Casino investors place their bets

 
 
  • An artist's rendering of the proposed Waukegan casino.

    An artist's rendering of the proposed Waukegan casino.

  • An artist's rendering of the proposed Des Plaines casino.

    An artist's rendering of the proposed Des Plaines casino.

Published: 11/26/2008 12:03 AM

Rosemont and Waukegan officials hoping to land a casino found themselves Tuesday explaining past associations to gambling regulators as Des Plaines officials labeled their bid the "least risky bet."

"Rosemont will not be the source of any problems for the gaming board," pledged Rosemont Mayor Bradley Stephens before the Illinois Gaming Board. "We want to be a host community that will set the standard."

Rosemont lost the license after years of legal wrangling following questions of mob influence in the bid of Emerald Casino and the suburb itself. This time, Rosemont is taking a hands-off approach, vowing to have nothing to do with the Trilliant Gaming bid led by a former MGM executive.

The declaration came during a lengthy Illinois Gaming Board hearing in which all three bidders on the state's previous license made their most detailed pitch yet to win the right to build a casino in the North or Northwest suburbs.

Negotiations are ongoing and the owner of what could be Illinois' most lucrative casino may be selected by year's end. South and West suburban bidders were struck from the list in the first round of cuts on Nov. 14.

Like Rosemont, Waukegan also found itself answering questions about investors Tuesday. Indicted political insider William Cellini was an investor in the Waukegan proposal for years. Cellini also owned another Illinois casino.

Board Chairman Aaron Jaffe asked Waukegan Gaming LLC representatives about Cellini's current involvement. Investor Ed Duffy, a former chieftain in the Illinois horse racing business, said Cellini sold his stake, measured at up to 5 percent, 18 months ago for about $35,000.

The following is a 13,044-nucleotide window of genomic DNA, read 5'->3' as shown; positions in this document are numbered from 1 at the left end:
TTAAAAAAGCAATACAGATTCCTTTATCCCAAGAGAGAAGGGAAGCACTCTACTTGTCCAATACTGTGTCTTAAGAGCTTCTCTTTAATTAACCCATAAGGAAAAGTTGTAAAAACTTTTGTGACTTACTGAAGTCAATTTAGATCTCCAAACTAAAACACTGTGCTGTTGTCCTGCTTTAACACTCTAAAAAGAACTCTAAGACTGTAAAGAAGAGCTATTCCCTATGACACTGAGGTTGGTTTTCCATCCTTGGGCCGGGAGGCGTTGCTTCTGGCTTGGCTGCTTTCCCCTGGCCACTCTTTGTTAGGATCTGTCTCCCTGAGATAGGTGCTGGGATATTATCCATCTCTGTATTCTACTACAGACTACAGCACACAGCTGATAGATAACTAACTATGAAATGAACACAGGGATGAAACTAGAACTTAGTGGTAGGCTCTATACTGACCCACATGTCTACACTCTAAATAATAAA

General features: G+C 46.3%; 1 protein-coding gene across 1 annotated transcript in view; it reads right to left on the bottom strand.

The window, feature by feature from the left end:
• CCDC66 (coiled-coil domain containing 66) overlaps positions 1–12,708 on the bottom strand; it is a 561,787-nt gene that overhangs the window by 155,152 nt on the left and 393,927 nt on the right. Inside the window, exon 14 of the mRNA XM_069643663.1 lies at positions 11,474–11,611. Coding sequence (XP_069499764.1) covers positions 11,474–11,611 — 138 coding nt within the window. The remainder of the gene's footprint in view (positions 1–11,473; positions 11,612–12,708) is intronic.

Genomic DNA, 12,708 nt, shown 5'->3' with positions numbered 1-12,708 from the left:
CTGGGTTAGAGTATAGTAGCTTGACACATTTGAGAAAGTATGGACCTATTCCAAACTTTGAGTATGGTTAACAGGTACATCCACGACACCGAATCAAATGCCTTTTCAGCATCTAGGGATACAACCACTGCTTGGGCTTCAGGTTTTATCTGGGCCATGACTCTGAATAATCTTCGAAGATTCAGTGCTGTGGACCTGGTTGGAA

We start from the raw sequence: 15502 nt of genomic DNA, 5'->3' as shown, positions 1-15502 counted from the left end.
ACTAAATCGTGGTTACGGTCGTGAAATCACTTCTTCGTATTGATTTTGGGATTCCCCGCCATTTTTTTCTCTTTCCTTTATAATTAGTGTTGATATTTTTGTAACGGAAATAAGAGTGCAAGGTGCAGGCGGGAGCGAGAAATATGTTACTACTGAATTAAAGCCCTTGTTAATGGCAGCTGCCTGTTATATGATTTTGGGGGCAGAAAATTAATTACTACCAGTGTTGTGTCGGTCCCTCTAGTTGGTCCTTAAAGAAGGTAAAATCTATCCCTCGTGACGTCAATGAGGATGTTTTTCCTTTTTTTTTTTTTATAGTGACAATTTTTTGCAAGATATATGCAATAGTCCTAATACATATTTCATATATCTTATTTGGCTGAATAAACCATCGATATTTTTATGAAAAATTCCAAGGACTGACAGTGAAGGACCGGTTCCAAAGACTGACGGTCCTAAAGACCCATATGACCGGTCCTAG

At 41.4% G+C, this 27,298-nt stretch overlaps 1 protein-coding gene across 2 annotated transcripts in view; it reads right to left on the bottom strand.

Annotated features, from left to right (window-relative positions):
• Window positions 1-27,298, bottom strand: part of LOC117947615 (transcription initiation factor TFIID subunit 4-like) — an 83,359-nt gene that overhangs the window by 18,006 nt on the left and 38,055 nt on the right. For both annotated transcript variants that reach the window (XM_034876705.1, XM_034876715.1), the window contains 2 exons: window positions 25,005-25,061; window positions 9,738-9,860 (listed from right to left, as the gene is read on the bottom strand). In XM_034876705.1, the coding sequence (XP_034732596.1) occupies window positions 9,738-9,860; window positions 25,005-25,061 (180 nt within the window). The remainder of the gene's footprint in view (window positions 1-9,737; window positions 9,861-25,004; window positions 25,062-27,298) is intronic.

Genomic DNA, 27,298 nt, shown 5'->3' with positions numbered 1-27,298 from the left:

"Another gentleman bought out his interest," Duffy said.

Cellini was indicted this fall over a scheme to strong-arm kickbacks from companies seeking to invest state pension money. He pleaded not guilty and awaits trial.

Who owns the casino is only one consideration that gambling regulators must take into account. With the state facing a $2 billion budget shortfall, revenue is a key factor as well.

Each bidder claimed Tuesday that their casino would draw the most gambling dollars, and therefore the most taxes, with both Rosemont and Des Plaines officials arguing they can recapture Chicago gamblers lost to Indiana boats.

Des Plaines and Rosemont proposals vary greatly in how much each side is willing to put upfront for the license. Rosemont investors are offering $435 million, compared to Des Plaines' $100 million initial payment.

Investors on all sides are expected to modify their proposals in the coming weeks during negotiations with gambling regulators.

Waukegan officials argued their bid will draw gamblers from Wisconsin and not directly compete with existing casinos in Elgin and Aurora.

Waukegan officials also said money from their casino, backed in part by the former owner of Sportsman's racetrack in Cicero, would help revitalize an economically disadvantaged region around the struggling city.

Des Plaines investors, meanwhile, attempted Tuesday to gain an edge on Rosemont by touting their 20-acre site as a better location, given its access to Devon Avenue and Des Plaines River Road. The project will include two new hotels in the long run, meaning more new jobs than Rosemont's casino, which would be located in a developed area.

"Not only are we your best bet, but we are your least risky bet," said Neil Bluhm, a major developer, casino owner and chief investor in the Des Plaines' bid.

Gaming board officials gave little indication Tuesday of where they were leaning in their selection. One board member spoke favorably of the Waukegan proposal's focus on regional development and also expressed reservations about Rosemont's revenue sharing plan because it left some of the poorest suburbs out.

The public is invited to comment on the proposals before the Illinois Gaming Board on Dec. 8.